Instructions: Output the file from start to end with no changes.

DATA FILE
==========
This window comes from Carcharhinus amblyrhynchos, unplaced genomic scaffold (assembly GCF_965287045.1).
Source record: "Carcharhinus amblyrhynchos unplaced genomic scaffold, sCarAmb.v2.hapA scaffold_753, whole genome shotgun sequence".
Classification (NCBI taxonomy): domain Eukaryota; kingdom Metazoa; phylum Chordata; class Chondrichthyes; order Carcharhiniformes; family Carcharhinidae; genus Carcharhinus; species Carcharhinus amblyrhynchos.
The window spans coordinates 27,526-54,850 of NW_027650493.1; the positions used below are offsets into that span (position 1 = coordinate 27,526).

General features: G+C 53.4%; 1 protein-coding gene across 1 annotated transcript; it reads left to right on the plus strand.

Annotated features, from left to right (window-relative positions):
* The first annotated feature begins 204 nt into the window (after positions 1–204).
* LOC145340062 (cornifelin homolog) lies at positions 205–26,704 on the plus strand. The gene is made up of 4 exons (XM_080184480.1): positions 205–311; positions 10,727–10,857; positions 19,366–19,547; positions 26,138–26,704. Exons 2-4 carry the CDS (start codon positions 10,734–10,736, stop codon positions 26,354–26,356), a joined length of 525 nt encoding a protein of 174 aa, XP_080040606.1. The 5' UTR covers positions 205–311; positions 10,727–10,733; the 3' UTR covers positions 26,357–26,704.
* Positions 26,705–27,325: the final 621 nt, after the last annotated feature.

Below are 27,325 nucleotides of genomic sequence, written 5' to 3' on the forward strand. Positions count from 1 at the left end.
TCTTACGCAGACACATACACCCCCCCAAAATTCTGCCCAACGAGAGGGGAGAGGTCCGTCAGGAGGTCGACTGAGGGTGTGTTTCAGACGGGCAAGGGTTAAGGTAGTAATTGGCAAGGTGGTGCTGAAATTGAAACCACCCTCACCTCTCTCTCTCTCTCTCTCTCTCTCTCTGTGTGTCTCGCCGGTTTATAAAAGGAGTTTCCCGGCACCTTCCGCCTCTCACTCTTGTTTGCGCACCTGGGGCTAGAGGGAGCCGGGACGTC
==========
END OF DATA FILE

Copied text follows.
This window comes from Carcharhinus amblyrhynchos, unplaced genomic scaffold (assembly GCF_965287045.1).
Source record: "Carcharhinus amblyrhynchos unplaced genomic scaffold, sCarAmb.v2.hapA scaffold_753, whole genome shotgun sequence".
Classification (NCBI taxonomy): domain Eukaryota; kingdom Metazoa; phylum Chordata; class Chondrichthyes; order Carcharhiniformes; family Carcharhinidae; genus Carcharhinus; species Carcharhinus amblyrhynchos.
The window spans coordinates 27,526-54,850 of NW_027650493.1; the positions used below are offsets into that span (position 1 = coordinate 27,526).

General features: G+C 53.4%; 1 protein-coding gene across 1 annotated transcript; it reads left to right on the plus strand.

Annotated features, from left to right (window-relative positions):
* The first annotated feature begins 204 nt into the window (after positions 1–204).
* LOC145340062 (cornifelin homolog) lies at positions 205–26,704 on the plus strand. The gene is made up of 4 exons (XM_080184480.1): positions 205–311; positions 10,727–10,857; positions 19,366–19,547; positions 26,138–26,704. Exons 2-4 carry the CDS (start codon positions 10,734–10,736, stop codon positions 26,354–26,356), a joined length of 525 nt encoding a protein of 174 aa, XP_080040606.1. The 5' UTR covers positions 205–311; positions 10,727–10,733; the 3' UTR covers positions 26,357–26,704.
* Positions 26,705–27,325: the final 621 nt, after the last annotated feature.

Below are 27,325 nucleotides of genomic sequence, written 5' to 3' on the forward strand. Positions count from 1 at the left end.
TCTTACGCAGACACATACACCCCCCCAAAATTCTGCCCAACGAGAGGGGAGAGGTCCGTCAGGAGGTCGACTGAGGGTGTGTTTCAGACGGGCAAGGGTTAAGGTAGTAATTGGCAAGGTGGTGCTGAAATTGAAACCACCCTCACCTCTCTCTCTCTCTCTCTCTCTCTCTCTGTGTGTCTCGCCGGTTTATAAAAGGAGTTTCCCGGCACCTTCCGCCTCTCACTCTTGTTTGCGCACCTGGGGCTAGAGGGAGCCGGGACGTC